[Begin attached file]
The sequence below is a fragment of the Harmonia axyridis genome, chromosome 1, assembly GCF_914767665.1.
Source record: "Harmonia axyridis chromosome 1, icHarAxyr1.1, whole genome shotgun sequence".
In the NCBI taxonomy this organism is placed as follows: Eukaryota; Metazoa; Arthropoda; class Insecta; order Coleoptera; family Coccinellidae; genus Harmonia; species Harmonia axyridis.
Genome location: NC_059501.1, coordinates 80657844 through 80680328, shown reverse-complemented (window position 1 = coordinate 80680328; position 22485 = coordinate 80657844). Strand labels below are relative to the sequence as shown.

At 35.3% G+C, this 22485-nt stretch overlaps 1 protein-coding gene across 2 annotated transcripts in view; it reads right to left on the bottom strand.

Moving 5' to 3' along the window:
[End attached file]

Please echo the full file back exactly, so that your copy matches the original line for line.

The sequence below is a fragment of the Harmonia axyridis genome, chromosome 1, assembly GCF_914767665.1.
Source record: "Harmonia axyridis chromosome 1, icHarAxyr1.1, whole genome shotgun sequence".
In the NCBI taxonomy this organism is placed as follows: Eukaryota; Metazoa; Arthropoda; class Insecta; order Coleoptera; family Coccinellidae; genus Harmonia; species Harmonia axyridis.
Genome location: NC_059501.1, coordinates 80657844 through 80680328, shown reverse-complemented (window position 1 = coordinate 80680328; position 22485 = coordinate 80657844). Strand labels below are relative to the sequence as shown.

At 35.3% G+C, this 22485-nt stretch overlaps 1 protein-coding gene across 2 annotated transcripts in view; it reads right to left on the bottom strand.

Moving 5' to 3' along the window: